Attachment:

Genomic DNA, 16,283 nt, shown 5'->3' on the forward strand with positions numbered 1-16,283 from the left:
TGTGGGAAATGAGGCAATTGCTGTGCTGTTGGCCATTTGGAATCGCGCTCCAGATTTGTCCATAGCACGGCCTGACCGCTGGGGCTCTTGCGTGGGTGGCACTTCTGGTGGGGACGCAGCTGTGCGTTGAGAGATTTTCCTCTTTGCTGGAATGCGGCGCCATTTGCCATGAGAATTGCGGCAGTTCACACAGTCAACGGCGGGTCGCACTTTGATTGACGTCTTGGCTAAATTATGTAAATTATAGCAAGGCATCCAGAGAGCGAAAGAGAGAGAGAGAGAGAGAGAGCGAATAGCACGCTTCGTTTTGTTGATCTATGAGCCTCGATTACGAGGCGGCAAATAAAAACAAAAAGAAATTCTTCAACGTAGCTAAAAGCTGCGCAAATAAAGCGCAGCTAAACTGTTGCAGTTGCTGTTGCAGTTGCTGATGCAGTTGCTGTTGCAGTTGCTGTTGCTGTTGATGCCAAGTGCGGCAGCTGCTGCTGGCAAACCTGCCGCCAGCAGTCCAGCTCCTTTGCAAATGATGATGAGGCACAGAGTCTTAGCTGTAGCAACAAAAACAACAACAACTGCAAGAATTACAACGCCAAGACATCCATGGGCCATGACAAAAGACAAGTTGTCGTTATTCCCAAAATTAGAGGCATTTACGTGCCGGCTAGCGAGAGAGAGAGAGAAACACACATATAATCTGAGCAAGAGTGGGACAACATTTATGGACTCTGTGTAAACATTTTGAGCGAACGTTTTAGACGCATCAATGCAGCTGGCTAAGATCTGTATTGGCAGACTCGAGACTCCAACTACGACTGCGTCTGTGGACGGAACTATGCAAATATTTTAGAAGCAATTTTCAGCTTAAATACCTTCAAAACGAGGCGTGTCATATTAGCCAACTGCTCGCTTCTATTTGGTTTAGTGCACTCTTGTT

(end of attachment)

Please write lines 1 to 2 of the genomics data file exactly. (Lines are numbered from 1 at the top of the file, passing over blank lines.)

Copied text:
Genomic DNA, 16,283 nt, shown 5'->3' on the forward strand with positions numbered 1-16,283 from the left:
TGTGGGAAATGAGGCAATTGCTGTGCTGTTGGCCATTTGGAATCGCGCTCCAGATTTGTCCATAGCACGGCCTGACCGCTGGGGCTCTTGCGTGGGTGGCACTTCTGGTGGGGACGCAGCTGTGCGTTGAGAGATTTTCCTCTTTGCTGGAATGCGGCGCCATTTGCCATGAGAATTGCGGCAGTTCACACAGTCAACGGCGGGTCGCACTTTGATTGACGTCTTGGCTAAATTATGTAAATTATAGCAAGGCATCCAGAGAGCGAAAGAGAGAGAGAGAGAGAGAGAGCGAATAGCACGCTTCGTTTTGTTGATCTATGAGCCTCGATTACGAGGCGGCAAATAAAAACAAAAAGAAATTCTTCAACGTAGCTAAAAGCTGCGCAAATAAAGCGCAGCTAAACTGTTGCAGTTGCTGTTGCAGTTGCTGATGCAGTTGCTGTTGCAGTTGCTGTTGCTGTTGATGCCAAGTGCGGCAGCTGCTGCTGGCAAACCTGCCGCCAGCAGTCCAGCTCCTTTGCAAATGATGATGAGGCACAGAGTCTTAGCTGTAGCAACAAAAACAACAACAACTGCAAGAATTACAACGCCAAGACATCCATGGGCCATGACAAAAGACAAGTTGTCGTTATTCCCAAAATTAGAGGCATTTACGTGCCGGCTAGCGAGAGAGAGAGAGAAACACACATATAATCTGAGCAAGAGTGGGACAACATTTATGGACTCTGTGTAAACATTTTGAGCGAACGTTTTAGACGCATCAATGCAGCTGGCTAAGATCTGTATTGGCAGACTCGAGACTCCAACTACGACTGCGTCTGTGGACGGAACTATGCAAATATTTTAGAAGCAATTTTCAGCTTAAATACCTTCAAAACGAGGCGTGTCATATTAGCCAACTGCTCGCTTCTATTTGGTTTAGTGCACTCTTGTT